Lil Skies Is Probably Going to Be Really Famous (Or Maybe He Already Is?)

His biggest hit, "Red Roses," is more of a showcase than a standalone hit. To really tear up the charts, he needs his own massive hook, a Lil Uzi Vert-style breakout track.
February 2, 2018, 5:58pm
Image via screenshot

Lil Skies is a 19-year-old kid out of a "redneck town" in Pennsylvania whose name has, for the last six months, been followed almost immediately by the word "buzz." He came up through SoundCloud, he's good-looking and charismatic, he's got a few face tattoos, and he sounds like a mish-mash of every rising pop-trap star who's shot up the Billboard charts in the past 18 months. He's probably going to be really famous. So, if you're not already, it's time to get acquainted. Here's his new video for "Lettuce Sandwich," the latest single from his debut, Life of a Dark Rose, which came out last month:

There's no way that you watched that shocked, wondering where he got his flow. "Lettuce Sandwich" is written to a formula but delivered effortlessly; it's not there to smash conventions, and nor is Lil Skies himself. He introduces himself here by rapping over two notes: "You want to hang with a rock star, live a fast life and get high / We 'gon come through, shut the block down, Make 'em lay low like drive-bys." It's all pull-ups and skinny-armed mosh pits, ghosting girls and Wiz Khalifa references.

The same goes for "Red Roses," his biggest hit so far with over 35 million YouTube views. It goes a little further than "Lettuce Sandwich," using three notes rather than two, though it covers the same cautious braggadocio. "I was destined for this life, this is my destiny / Friends wanna be friends when you doing the most," for example.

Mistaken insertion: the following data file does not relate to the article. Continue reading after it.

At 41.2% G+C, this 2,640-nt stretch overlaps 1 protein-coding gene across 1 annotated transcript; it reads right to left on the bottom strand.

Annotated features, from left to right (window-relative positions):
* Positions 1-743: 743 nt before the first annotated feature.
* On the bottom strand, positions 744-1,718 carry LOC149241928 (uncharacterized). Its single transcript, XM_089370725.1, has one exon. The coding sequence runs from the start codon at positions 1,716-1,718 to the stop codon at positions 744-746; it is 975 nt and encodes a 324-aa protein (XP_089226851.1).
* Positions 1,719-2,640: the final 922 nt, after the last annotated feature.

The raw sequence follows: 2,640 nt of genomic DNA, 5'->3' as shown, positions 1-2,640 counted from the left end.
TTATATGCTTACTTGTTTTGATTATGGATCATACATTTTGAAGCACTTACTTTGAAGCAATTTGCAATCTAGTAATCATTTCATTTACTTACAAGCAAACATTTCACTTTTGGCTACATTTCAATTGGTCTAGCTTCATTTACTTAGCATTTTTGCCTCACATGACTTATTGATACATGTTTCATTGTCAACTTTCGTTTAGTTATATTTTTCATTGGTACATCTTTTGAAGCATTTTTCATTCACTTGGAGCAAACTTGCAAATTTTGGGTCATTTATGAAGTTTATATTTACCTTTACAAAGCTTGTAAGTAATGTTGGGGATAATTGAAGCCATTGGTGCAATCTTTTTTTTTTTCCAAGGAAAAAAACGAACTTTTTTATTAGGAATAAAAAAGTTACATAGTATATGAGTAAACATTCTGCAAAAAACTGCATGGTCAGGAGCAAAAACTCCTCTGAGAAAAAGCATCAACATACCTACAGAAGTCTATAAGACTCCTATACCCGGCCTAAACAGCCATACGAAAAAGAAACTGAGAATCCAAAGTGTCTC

They're both basically scrawny tracks though, more a showcase for Skies's pop-crossover potential than standalone hits. It's a shame, too, because that pop-crossover moment could happen right now. Someone just needs to write Skies a serious hook or chorus. That's it! This guy's flow is like tofu—it'll work brilliantly when stirred into something flavorful.

He's dabbled with the idea of building around tunes, here and there. On Life of a Dark Rose, "Garden" is a more-than-passable slow-jam, closer "Nowadays" clings onto its one melodic idea and sticks it on repeat, and "The Clique" works around a bright, candy-flip beat from the ever-interesting Philadelphia producer Maaly Raw.

Maybe "The Clique" is the key here. When Lil Skies gets his version of Lil Uzi Vert's Maaly Raw-produced "Do What I Want"—a brash earworm with a huge hook that doesn't rely on prowess as much as aura—then things will take off immediately. In the meantime, get familiar with the kid. It's only a matter of time before he finds a fourth note.

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